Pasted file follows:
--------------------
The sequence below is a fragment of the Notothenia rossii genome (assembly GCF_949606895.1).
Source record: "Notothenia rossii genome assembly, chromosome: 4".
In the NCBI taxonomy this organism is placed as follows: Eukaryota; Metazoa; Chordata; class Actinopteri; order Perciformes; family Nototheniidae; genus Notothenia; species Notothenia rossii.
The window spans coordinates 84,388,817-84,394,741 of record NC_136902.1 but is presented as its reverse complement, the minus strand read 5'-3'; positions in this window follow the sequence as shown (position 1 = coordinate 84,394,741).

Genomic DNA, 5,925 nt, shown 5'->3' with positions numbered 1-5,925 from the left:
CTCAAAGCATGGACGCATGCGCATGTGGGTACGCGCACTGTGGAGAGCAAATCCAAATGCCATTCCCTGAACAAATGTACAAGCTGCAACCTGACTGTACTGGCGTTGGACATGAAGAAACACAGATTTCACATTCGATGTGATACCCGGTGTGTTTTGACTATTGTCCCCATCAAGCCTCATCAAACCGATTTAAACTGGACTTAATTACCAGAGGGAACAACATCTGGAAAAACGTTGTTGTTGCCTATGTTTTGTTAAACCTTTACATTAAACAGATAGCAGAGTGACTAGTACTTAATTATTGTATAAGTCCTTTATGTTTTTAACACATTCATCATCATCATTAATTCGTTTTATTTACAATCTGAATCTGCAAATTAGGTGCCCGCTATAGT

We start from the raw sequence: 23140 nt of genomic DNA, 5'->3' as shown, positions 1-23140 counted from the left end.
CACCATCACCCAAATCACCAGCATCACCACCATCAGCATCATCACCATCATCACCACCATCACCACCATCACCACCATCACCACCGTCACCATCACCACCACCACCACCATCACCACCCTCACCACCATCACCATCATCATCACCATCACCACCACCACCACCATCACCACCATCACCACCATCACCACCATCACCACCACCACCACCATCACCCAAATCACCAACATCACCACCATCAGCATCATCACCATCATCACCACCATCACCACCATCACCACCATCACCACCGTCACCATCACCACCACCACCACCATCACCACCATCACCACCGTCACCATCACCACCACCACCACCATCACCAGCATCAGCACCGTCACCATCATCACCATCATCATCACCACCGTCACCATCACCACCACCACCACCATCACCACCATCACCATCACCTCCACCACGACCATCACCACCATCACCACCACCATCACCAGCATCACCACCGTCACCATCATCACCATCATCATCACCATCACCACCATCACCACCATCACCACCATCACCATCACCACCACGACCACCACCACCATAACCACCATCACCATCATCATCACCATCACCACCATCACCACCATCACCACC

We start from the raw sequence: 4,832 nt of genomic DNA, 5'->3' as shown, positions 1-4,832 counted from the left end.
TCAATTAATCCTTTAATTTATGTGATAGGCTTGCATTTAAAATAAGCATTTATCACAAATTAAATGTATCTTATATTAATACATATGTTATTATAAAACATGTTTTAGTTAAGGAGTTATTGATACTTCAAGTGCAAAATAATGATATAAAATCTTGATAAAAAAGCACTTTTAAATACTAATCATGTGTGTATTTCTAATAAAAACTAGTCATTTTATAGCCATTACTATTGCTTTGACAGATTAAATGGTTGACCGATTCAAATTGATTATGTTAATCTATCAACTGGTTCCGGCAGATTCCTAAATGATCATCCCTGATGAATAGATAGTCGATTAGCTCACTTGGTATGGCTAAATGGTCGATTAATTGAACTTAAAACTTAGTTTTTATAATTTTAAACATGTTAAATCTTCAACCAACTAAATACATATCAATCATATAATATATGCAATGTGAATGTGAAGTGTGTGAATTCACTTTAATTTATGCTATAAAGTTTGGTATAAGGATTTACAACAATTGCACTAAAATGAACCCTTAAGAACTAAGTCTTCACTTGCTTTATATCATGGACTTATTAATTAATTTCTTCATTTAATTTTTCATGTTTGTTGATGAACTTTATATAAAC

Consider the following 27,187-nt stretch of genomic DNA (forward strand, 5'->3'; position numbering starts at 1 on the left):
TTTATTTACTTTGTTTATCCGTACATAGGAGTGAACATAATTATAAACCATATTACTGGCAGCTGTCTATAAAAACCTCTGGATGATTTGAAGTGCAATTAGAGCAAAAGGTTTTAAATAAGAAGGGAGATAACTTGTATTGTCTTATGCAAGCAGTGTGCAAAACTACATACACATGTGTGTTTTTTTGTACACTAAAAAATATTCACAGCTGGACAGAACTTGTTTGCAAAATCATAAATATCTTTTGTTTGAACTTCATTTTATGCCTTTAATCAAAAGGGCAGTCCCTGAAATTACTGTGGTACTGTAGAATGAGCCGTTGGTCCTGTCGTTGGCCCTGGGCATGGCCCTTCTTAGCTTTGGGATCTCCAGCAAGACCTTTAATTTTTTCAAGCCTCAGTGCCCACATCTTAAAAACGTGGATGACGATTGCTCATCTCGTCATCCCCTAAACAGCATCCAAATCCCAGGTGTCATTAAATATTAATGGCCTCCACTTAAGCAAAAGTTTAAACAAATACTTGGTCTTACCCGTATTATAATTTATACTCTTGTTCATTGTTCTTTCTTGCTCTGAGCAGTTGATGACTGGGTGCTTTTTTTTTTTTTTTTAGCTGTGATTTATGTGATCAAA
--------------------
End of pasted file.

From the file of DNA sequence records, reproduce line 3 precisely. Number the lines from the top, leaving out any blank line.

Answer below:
In the NCBI taxonomy this organism is placed as follows: Eukaryota; Metazoa; Chordata; class Actinopteri; order Perciformes; family Nototheniidae; genus Notothenia; species Notothenia rossii.